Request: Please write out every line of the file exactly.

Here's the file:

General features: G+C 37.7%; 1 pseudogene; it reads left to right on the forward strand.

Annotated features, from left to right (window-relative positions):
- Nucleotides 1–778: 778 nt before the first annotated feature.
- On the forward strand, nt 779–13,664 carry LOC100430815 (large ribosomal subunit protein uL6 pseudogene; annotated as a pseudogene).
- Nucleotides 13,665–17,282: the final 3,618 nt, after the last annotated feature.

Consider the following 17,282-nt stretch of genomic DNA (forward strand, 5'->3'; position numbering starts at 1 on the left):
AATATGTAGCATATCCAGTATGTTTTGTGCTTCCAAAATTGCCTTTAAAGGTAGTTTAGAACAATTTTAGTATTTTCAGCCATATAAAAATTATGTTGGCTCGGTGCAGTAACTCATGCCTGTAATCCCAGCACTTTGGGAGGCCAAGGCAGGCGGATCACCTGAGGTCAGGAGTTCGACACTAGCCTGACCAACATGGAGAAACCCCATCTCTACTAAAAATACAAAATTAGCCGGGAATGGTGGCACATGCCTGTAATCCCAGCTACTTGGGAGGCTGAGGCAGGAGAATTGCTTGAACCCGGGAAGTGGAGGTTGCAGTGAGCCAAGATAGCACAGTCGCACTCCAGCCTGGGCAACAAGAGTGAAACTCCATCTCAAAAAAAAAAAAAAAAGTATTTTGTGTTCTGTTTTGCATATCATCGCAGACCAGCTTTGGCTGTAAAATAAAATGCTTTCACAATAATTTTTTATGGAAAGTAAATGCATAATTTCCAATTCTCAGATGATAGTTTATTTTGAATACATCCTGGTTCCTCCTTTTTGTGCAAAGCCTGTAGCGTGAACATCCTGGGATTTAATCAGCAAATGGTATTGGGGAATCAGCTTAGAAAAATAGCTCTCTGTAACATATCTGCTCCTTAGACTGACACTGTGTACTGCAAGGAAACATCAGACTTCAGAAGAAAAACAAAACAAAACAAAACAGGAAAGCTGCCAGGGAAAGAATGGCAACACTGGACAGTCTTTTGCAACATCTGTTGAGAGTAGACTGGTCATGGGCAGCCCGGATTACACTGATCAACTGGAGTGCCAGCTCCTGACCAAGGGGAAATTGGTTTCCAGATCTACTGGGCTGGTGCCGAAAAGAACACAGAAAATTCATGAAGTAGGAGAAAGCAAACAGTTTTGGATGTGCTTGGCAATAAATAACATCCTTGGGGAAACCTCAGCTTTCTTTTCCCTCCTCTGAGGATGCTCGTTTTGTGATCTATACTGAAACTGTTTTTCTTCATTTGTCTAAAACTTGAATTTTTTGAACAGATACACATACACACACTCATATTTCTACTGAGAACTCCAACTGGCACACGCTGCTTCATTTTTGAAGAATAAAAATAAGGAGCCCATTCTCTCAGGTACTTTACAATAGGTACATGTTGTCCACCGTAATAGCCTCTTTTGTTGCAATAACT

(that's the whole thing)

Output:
General features: G+C 37.7%; 1 pseudogene; it reads left to right on the forward strand.

Annotated features, from left to right (window-relative positions):
- Nucleotides 1–778: 778 nt before the first annotated feature.
- On the forward strand, nt 779–13,664 carry LOC100430815 (large ribosomal subunit protein uL6 pseudogene; annotated as a pseudogene).
- Nucleotides 13,665–17,282: the final 3,618 nt, after the last annotated feature.

Consider the following 17,282-nt stretch of genomic DNA (forward strand, 5'->3'; position numbering starts at 1 on the left):
AATATGTAGCATATCCAGTATGTTTTGTGCTTCCAAAATTGCCTTTAAAGGTAGTTTAGAACAATTTTAGTATTTTCAGCCATATAAAAATTATGTTGGCTCGGTGCAGTAACTCATGCCTGTAATCCCAGCACTTTGGGAGGCCAAGGCAGGCGGATCACCTGAGGTCAGGAGTTCGACACTAGCCTGACCAACATGGAGAAACCCCATCTCTACTAAAAATACAAAATTAGCCGGGAATGGTGGCACATGCCTGTAATCCCAGCTACTTGGGAGGCTGAGGCAGGAGAATTGCTTGAACCCGGGAAGTGGAGGTTGCAGTGAGCCAAGATAGCACAGTCGCACTCCAGCCTGGGCAACAAGAGTGAAACTCCATCTCAAAAAAAAAAAAAAAAGTATTTTGTGTTCTGTTTTGCATATCATCGCAGACCAGCTTTGGCTGTAAAATAAAATGCTTTCACAATAATTTTTTATGGAAAGTAAATGCATAATTTCCAATTCTCAGATGATAGTTTATTTTGAATACATCCTGGTTCCTCCTTTTTGTGCAAAGCCTGTAGCGTGAACATCCTGGGATTTAATCAGCAAATGGTATTGGGGAATCAGCTTAGAAAAATAGCTCTCTGTAACATATCTGCTCCTTAGACTGACACTGTGTACTGCAAGGAAACATCAGACTTCAGAAGAAAAACAAAACAAAACAAAACAGGAAAGCTGCCAGGGAAAGAATGGCAACACTGGACAGTCTTTTGCAACATCTGTTGAGAGTAGACTGGTCATGGGCAGCCCGGATTACACTGATCAACTGGAGTGCCAGCTCCTGACCAAGGGGAAATTGGTTTCCAGATCTACTGGGCTGGTGCCGAAAAGAACACAGAAAATTCATGAAGTAGGAGAAAGCAAACAGTTTTGGATGTGCTTGGCAATAAATAACATCCTTGGGGAAACCTCAGCTTTCTTTTCCCTCCTCTGAGGATGCTCGTTTTGTGATCTATACTGAAACTGTTTTTCTTCATTTGTCTAAAACTTGAATTTTTTGAACAGATACACATACACACACTCATATTTCTACTGAGAACTCCAACTGGCACACGCTGCTTCATTTTTGAAGAATAAAAATAAGGAGCCCATTCTCTCAGGTACTTTACAATAGGTACATGTTGTCCACCGTAATAGCCTCTTTTGTTGCAATAACT